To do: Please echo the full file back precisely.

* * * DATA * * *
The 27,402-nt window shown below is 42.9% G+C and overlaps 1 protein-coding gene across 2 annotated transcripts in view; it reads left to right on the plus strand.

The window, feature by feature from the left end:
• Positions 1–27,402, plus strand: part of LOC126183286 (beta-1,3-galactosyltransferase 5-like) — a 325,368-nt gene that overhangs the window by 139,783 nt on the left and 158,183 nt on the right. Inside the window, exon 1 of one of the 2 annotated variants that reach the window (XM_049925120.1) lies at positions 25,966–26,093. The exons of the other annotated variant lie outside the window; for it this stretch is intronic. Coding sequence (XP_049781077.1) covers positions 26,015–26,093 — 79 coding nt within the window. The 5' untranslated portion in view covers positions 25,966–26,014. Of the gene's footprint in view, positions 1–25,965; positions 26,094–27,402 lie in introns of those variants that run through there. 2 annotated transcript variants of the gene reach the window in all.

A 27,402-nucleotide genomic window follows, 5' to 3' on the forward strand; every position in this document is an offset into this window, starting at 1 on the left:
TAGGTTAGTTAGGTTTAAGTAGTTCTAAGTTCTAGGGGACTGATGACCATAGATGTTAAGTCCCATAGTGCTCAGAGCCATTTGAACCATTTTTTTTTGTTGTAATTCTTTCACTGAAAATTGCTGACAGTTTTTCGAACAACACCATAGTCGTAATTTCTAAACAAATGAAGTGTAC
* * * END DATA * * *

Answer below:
The 27,402-nt window shown below is 42.9% G+C and overlaps 1 protein-coding gene across 2 annotated transcripts in view; it reads left to right on the plus strand.

The window, feature by feature from the left end:
• Positions 1–27,402, plus strand: part of LOC126183286 (beta-1,3-galactosyltransferase 5-like) — a 325,368-nt gene that overhangs the window by 139,783 nt on the left and 158,183 nt on the right. Inside the window, exon 1 of one of the 2 annotated variants that reach the window (XM_049925120.1) lies at positions 25,966–26,093. The exons of the other annotated variant lie outside the window; for it this stretch is intronic. Coding sequence (XP_049781077.1) covers positions 26,015–26,093 — 79 coding nt within the window. The 5' untranslated portion in view covers positions 25,966–26,014. Of the gene's footprint in view, positions 1–25,965; positions 26,094–27,402 lie in introns of those variants that run through there. 2 annotated transcript variants of the gene reach the window in all.

A 27,402-nucleotide genomic window follows, 5' to 3' on the forward strand; every position in this document is an offset into this window, starting at 1 on the left:
TAGGTTAGTTAGGTTTAAGTAGTTCTAAGTTCTAGGGGACTGATGACCATAGATGTTAAGTCCCATAGTGCTCAGAGCCATTTGAACCATTTTTTTTTGTTGTAATTCTTTCACTGAAAATTGCTGACAGTTTTTCGAACAACACCATAGTCGTAATTTCTAAACAAATGAAGTGTAC